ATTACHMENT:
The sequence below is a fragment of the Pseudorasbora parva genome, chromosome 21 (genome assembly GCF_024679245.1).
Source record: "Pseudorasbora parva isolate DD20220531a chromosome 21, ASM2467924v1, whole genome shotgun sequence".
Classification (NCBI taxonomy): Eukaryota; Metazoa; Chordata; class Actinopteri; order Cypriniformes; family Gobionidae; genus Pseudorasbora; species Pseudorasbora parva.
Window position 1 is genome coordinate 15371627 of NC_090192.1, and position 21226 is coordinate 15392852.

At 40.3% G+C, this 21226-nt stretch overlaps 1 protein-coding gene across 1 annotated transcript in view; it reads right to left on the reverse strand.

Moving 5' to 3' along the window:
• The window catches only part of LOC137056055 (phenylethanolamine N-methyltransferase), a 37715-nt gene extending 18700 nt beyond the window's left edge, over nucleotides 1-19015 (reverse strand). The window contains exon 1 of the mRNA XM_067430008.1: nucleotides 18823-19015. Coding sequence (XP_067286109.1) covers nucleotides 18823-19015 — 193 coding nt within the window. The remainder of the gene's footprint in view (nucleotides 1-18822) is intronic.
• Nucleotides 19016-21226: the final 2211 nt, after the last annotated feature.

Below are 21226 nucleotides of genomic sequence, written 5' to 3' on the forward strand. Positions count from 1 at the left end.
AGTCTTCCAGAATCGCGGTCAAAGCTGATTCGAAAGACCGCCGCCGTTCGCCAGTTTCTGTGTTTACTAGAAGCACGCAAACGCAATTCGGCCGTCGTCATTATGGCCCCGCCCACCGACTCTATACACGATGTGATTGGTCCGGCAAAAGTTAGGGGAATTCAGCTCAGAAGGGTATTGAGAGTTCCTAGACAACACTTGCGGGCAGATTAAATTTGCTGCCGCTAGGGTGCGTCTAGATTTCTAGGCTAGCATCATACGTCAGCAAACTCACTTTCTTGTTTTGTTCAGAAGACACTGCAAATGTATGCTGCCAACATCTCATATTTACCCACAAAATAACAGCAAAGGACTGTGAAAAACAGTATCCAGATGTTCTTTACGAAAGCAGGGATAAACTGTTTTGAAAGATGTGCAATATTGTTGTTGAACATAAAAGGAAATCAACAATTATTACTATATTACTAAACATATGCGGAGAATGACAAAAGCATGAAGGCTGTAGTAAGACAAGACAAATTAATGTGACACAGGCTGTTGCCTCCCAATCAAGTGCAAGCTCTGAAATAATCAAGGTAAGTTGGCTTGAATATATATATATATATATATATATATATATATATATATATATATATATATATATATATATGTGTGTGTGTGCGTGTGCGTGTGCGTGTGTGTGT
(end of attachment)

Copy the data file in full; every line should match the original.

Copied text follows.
The sequence below is a fragment of the Pseudorasbora parva genome, chromosome 21 (genome assembly GCF_024679245.1).
Source record: "Pseudorasbora parva isolate DD20220531a chromosome 21, ASM2467924v1, whole genome shotgun sequence".
Classification (NCBI taxonomy): Eukaryota; Metazoa; Chordata; class Actinopteri; order Cypriniformes; family Gobionidae; genus Pseudorasbora; species Pseudorasbora parva.
Window position 1 is genome coordinate 15371627 of NC_090192.1, and position 21226 is coordinate 15392852.

At 40.3% G+C, this 21226-nt stretch overlaps 1 protein-coding gene across 1 annotated transcript in view; it reads right to left on the reverse strand.

Moving 5' to 3' along the window:
• The window catches only part of LOC137056055 (phenylethanolamine N-methyltransferase), a 37715-nt gene extending 18700 nt beyond the window's left edge, over nucleotides 1-19015 (reverse strand). The window contains exon 1 of the mRNA XM_067430008.1: nucleotides 18823-19015. Coding sequence (XP_067286109.1) covers nucleotides 18823-19015 — 193 coding nt within the window. The remainder of the gene's footprint in view (nucleotides 1-18822) is intronic.
• Nucleotides 19016-21226: the final 2211 nt, after the last annotated feature.

Below are 21226 nucleotides of genomic sequence, written 5' to 3' on the forward strand. Positions count from 1 at the left end.
AGTCTTCCAGAATCGCGGTCAAAGCTGATTCGAAAGACCGCCGCCGTTCGCCAGTTTCTGTGTTTACTAGAAGCACGCAAACGCAATTCGGCCGTCGTCATTATGGCCCCGCCCACCGACTCTATACACGATGTGATTGGTCCGGCAAAAGTTAGGGGAATTCAGCTCAGAAGGGTATTGAGAGTTCCTAGACAACACTTGCGGGCAGATTAAATTTGCTGCCGCTAGGGTGCGTCTAGATTTCTAGGCTAGCATCATACGTCAGCAAACTCACTTTCTTGTTTTGTTCAGAAGACACTGCAAATGTATGCTGCCAACATCTCATATTTACCCACAAAATAACAGCAAAGGACTGTGAAAAACAGTATCCAGATGTTCTTTACGAAAGCAGGGATAAACTGTTTTGAAAGATGTGCAATATTGTTGTTGAACATAAAAGGAAATCAACAATTATTACTATATTACTAAACATATGCGGAGAATGACAAAAGCATGAAGGCTGTAGTAAGACAAGACAAATTAATGTGACACAGGCTGTTGCCTCCCAATCAAGTGCAAGCTCTGAAATAATCAAGGTAAGTTGGCTTGAATATATATATATATATATATATATATATATATATATATATATATATATATATATATATATGTGTGTGTGTGCGTGTGCGTGTGCGTGTGTGTGT